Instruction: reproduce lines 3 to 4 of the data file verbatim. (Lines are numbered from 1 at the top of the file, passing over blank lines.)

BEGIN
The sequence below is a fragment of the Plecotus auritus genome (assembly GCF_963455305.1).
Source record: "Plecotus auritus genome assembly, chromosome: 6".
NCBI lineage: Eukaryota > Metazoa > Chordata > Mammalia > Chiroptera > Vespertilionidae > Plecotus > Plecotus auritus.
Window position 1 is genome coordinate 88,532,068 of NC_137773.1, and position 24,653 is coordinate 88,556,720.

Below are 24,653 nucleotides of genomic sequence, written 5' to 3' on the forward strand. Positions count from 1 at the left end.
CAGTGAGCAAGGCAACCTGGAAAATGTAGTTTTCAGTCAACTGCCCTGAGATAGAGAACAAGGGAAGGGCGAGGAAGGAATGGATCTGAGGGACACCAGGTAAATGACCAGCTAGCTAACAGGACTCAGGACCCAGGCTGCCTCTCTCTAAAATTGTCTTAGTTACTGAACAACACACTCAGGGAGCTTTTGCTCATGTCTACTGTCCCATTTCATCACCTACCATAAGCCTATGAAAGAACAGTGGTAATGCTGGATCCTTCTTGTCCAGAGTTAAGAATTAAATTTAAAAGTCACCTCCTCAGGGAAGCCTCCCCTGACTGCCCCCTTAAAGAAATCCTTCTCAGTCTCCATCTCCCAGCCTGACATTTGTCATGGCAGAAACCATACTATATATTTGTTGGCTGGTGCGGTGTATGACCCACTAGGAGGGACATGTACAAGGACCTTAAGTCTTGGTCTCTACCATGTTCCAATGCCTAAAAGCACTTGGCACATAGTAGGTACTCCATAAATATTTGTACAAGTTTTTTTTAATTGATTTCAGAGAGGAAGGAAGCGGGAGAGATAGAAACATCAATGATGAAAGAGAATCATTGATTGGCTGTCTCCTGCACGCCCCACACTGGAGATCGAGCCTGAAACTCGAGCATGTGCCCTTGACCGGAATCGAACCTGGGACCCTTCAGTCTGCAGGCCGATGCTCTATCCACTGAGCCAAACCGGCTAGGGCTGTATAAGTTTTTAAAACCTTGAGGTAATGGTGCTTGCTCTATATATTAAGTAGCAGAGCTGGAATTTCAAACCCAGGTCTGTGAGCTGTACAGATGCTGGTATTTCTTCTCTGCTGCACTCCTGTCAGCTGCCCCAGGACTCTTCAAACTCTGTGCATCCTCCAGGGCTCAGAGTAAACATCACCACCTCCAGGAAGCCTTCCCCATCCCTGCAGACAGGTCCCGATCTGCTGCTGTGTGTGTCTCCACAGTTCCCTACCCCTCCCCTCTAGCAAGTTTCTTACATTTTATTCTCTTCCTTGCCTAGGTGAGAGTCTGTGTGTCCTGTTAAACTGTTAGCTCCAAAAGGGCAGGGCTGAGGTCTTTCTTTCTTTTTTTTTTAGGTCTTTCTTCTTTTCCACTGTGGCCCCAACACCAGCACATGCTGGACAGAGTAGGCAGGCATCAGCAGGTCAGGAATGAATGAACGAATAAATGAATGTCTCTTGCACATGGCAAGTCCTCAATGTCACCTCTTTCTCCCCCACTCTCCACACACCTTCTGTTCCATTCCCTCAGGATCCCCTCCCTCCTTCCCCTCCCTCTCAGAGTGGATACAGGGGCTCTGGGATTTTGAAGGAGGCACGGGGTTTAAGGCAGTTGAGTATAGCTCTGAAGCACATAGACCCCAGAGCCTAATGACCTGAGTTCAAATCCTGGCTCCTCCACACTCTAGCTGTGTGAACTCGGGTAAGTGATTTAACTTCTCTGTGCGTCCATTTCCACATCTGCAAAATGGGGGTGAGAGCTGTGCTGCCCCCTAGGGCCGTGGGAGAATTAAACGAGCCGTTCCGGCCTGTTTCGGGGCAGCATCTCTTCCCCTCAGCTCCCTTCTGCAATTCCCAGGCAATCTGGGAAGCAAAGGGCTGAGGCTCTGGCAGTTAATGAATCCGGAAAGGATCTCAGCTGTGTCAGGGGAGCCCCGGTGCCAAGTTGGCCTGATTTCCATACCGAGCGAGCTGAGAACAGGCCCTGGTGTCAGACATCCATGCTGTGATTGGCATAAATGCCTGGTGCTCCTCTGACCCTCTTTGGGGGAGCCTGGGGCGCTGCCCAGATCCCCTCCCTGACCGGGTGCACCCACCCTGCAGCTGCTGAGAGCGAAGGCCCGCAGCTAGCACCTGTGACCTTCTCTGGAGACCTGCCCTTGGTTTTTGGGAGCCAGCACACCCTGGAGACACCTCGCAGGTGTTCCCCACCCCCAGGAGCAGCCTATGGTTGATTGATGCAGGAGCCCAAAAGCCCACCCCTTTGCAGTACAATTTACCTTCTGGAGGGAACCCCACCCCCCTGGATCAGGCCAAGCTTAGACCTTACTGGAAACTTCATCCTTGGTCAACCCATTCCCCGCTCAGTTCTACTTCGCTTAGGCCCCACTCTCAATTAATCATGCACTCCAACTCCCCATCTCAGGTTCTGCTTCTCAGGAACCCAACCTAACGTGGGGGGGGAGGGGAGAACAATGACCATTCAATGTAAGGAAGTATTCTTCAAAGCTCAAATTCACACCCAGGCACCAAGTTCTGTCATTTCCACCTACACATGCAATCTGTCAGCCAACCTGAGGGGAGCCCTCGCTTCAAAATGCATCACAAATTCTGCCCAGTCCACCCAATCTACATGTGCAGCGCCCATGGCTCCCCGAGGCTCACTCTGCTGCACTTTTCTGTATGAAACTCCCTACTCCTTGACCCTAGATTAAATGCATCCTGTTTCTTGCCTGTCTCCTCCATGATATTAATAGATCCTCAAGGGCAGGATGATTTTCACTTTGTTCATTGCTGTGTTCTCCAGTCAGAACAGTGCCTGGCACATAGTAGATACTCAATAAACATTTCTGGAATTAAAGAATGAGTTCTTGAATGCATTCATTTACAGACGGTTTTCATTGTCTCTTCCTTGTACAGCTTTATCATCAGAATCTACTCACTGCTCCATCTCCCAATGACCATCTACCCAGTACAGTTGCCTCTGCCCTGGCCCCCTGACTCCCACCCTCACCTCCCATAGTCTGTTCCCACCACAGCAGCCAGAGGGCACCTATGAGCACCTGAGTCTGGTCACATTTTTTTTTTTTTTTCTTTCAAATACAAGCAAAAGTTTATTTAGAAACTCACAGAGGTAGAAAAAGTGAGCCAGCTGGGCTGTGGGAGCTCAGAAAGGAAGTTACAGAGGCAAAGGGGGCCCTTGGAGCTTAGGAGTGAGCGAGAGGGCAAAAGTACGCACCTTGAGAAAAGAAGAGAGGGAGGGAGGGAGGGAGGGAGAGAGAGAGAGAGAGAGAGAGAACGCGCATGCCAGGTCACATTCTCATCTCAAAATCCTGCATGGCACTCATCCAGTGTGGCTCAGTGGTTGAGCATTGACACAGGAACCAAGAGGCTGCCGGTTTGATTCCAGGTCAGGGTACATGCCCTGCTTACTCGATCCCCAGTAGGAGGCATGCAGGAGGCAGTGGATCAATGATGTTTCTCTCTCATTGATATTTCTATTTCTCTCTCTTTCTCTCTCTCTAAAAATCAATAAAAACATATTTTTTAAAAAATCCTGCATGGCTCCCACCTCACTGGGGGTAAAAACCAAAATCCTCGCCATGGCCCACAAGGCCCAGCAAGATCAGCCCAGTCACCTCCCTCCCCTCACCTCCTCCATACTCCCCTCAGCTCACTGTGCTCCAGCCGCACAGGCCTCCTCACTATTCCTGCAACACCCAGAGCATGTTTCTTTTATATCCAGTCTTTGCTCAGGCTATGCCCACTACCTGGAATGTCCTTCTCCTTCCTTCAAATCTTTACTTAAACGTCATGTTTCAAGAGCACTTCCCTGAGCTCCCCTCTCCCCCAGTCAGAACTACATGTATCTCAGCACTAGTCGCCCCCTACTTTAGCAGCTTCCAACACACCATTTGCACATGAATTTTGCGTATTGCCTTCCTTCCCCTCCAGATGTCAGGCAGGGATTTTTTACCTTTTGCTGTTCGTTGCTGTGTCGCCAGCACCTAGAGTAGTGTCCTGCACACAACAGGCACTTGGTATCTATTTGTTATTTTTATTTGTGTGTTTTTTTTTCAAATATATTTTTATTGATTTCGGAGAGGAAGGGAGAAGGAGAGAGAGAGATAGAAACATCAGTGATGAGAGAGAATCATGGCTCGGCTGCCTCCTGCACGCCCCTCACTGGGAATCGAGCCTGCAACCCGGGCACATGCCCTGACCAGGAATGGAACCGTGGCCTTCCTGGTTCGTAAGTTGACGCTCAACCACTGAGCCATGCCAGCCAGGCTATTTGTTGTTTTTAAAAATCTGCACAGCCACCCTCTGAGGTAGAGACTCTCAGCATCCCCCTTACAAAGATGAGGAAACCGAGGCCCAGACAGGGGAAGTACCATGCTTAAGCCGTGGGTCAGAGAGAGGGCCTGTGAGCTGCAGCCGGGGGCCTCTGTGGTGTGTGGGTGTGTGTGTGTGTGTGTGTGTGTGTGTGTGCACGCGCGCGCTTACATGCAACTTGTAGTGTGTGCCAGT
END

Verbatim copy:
NCBI lineage: Eukaryota > Metazoa > Chordata > Mammalia > Chiroptera > Vespertilionidae > Plecotus > Plecotus auritus.
Window position 1 is genome coordinate 88,532,068 of NC_137773.1, and position 24,653 is coordinate 88,556,720.